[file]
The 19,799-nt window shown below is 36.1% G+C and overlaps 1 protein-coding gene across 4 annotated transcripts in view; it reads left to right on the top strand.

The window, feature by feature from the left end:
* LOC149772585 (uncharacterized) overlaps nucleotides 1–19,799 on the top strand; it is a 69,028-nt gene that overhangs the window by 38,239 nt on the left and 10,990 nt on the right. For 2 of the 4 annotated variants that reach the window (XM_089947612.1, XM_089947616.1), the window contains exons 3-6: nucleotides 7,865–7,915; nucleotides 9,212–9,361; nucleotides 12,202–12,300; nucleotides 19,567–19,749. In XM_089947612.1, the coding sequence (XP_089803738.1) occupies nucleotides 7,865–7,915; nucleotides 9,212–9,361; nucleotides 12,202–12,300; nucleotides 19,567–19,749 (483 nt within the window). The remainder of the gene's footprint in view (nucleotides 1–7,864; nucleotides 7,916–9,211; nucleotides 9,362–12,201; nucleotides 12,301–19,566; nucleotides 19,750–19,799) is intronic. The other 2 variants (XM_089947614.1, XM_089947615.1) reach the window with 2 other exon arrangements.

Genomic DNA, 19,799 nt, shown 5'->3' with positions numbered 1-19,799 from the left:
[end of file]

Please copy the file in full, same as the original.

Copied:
The 19,799-nt window shown below is 36.1% G+C and overlaps 1 protein-coding gene across 4 annotated transcripts in view; it reads left to right on the top strand.

The window, feature by feature from the left end:
* LOC149772585 (uncharacterized) overlaps nucleotides 1–19,799 on the top strand; it is a 69,028-nt gene that overhangs the window by 38,239 nt on the left and 10,990 nt on the right. For 2 of the 4 annotated variants that reach the window (XM_089947612.1, XM_089947616.1), the window contains exons 3-6: nucleotides 7,865–7,915; nucleotides 9,212–9,361; nucleotides 12,202–12,300; nucleotides 19,567–19,749. In XM_089947612.1, the coding sequence (XP_089803738.1) occupies nucleotides 7,865–7,915; nucleotides 9,212–9,361; nucleotides 12,202–12,300; nucleotides 19,567–19,749 (483 nt within the window). The remainder of the gene's footprint in view (nucleotides 1–7,864; nucleotides 7,916–9,211; nucleotides 9,362–12,201; nucleotides 12,301–19,566; nucleotides 19,750–19,799) is intronic. The other 2 variants (XM_089947614.1, XM_089947615.1) reach the window with 2 other exon arrangements.

Genomic DNA, 19,799 nt, shown 5'->3' with positions numbered 1-19,799 from the left: